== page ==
Rabbit Hill mansion returns to market at $9.8M: PHOTOS

16-acre estate in Westchester County was designed by famed architect Mott Schmidt

November 25, 2013 04:01PM
By Julie Strickland

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The Rabbit Hill estate, in Westchester County, has returned to the market asking $9.8 million – down from the nearly $11 million the sprawling home was asking when it first hit the market in February.

The 1928 brick Georgian mansion, owned by gallerist and art historian Warren Adelson and his wife Jan, spans more than 13,000 square feet on 16 acres.

The Adelsons first listed the 842 Sleepy Hollow Road property in February with a price tag of $10.9 million, with Sotheby’s International Realty, according to current broker David Turner of Westchester-based Houlihan Lawrence. Turner was tapped to represent the property about three weeks ago, he said, and which point the asking price was lowered to $9.8 million.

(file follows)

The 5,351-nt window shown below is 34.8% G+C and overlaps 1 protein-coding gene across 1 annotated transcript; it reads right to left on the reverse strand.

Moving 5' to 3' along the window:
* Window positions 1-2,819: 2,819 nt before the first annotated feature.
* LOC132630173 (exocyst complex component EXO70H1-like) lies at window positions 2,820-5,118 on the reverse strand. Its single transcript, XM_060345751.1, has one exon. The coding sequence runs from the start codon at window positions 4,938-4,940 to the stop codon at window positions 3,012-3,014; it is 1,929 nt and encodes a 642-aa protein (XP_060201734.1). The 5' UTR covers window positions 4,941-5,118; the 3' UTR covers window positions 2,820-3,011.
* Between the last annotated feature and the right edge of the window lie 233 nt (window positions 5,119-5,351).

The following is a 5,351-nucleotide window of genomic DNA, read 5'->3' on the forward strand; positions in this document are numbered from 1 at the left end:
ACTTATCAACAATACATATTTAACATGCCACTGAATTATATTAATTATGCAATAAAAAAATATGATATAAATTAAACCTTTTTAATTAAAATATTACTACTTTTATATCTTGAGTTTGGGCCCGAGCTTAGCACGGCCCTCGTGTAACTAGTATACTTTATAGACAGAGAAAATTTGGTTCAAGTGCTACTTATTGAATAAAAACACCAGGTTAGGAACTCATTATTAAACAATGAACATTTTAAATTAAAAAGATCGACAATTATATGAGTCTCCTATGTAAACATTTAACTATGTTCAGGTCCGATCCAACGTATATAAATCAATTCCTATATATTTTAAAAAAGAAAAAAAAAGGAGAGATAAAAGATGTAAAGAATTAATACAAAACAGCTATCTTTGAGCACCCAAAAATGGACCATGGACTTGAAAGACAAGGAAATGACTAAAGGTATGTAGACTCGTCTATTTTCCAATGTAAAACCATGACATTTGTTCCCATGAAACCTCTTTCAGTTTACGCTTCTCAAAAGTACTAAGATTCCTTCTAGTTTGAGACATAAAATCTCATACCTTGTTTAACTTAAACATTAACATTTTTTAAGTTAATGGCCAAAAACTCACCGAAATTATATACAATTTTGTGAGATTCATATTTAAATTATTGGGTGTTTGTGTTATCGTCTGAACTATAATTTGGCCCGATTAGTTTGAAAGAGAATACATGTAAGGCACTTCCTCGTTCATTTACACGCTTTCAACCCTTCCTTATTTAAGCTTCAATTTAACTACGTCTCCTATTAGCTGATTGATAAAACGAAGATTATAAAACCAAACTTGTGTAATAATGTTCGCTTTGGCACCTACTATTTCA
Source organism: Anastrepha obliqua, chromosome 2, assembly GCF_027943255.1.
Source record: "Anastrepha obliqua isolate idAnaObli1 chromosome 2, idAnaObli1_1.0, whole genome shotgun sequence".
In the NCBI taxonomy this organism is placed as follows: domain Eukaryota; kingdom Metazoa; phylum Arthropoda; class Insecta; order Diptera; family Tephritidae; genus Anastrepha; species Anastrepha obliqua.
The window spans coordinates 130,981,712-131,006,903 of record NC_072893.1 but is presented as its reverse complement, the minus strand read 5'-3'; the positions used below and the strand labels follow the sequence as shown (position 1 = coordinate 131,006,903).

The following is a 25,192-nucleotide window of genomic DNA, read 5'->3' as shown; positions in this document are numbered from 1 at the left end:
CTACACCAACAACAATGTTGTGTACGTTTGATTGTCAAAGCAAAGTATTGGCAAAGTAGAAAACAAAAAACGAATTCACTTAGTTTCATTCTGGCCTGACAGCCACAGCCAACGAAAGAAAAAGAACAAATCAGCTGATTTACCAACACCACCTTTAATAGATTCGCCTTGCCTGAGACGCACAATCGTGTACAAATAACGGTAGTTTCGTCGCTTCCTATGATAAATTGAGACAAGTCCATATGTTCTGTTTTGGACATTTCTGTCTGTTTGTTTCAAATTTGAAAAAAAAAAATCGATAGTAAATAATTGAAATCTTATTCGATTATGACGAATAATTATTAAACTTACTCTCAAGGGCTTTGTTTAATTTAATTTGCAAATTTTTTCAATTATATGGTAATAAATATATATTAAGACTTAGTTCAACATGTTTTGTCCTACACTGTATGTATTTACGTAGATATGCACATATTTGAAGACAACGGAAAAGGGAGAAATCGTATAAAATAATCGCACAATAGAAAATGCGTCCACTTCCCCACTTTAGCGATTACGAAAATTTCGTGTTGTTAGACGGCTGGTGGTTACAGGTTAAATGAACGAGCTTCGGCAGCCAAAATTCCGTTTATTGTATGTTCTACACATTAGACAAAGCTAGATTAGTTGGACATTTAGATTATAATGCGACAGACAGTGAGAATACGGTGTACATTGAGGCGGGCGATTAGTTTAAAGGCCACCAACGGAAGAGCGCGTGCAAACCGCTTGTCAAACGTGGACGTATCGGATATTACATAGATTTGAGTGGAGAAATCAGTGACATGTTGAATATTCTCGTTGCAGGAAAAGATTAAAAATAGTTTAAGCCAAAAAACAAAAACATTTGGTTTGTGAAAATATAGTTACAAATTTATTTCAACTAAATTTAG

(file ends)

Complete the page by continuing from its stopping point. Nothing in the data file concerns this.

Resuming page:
“Frankly I think it’s priced perfectly right now,” said Turner. “I think we’re going to have a sale on it soon.”

The Adelsons purchased Rabbit Hill, which dates to 1928, in 1998 for $7.5 million, according to published reports. The mansion was designed by architect Mott Schmidt, known for crafting early twentieth century homes for the Astors, Morgans and Rockefellers. Schmidt also served as head architect on Gracie Mansion’s new wing, which was added at the behest of Mayor Robert Wagner’s wife Susan in 1965.

The Adelsons made a variety of renovations to the stately home, including redesigning a wing of family bedrooms to create one large master bedroom with a walk-in dressing room and his-and-her baths, according to Turner. The estate also boasts an elevated terrace overlooking a meadow behind the house.

The Rabbit Hill sale is the latest of the Adelsons’ efforts to downsize and simplify, Turner said. Warren Adelson closed his Upper East Side gallery and sold his Manhattan pied-à-terre last year. The 19 East 82nd Street gallery sold for $27.75 million after first listing for $34.8 million, as The Real Deal reported.

“They have loved and adored [Rabbit Hill], but it’s a big property, not a simple one to manage,” Turner said.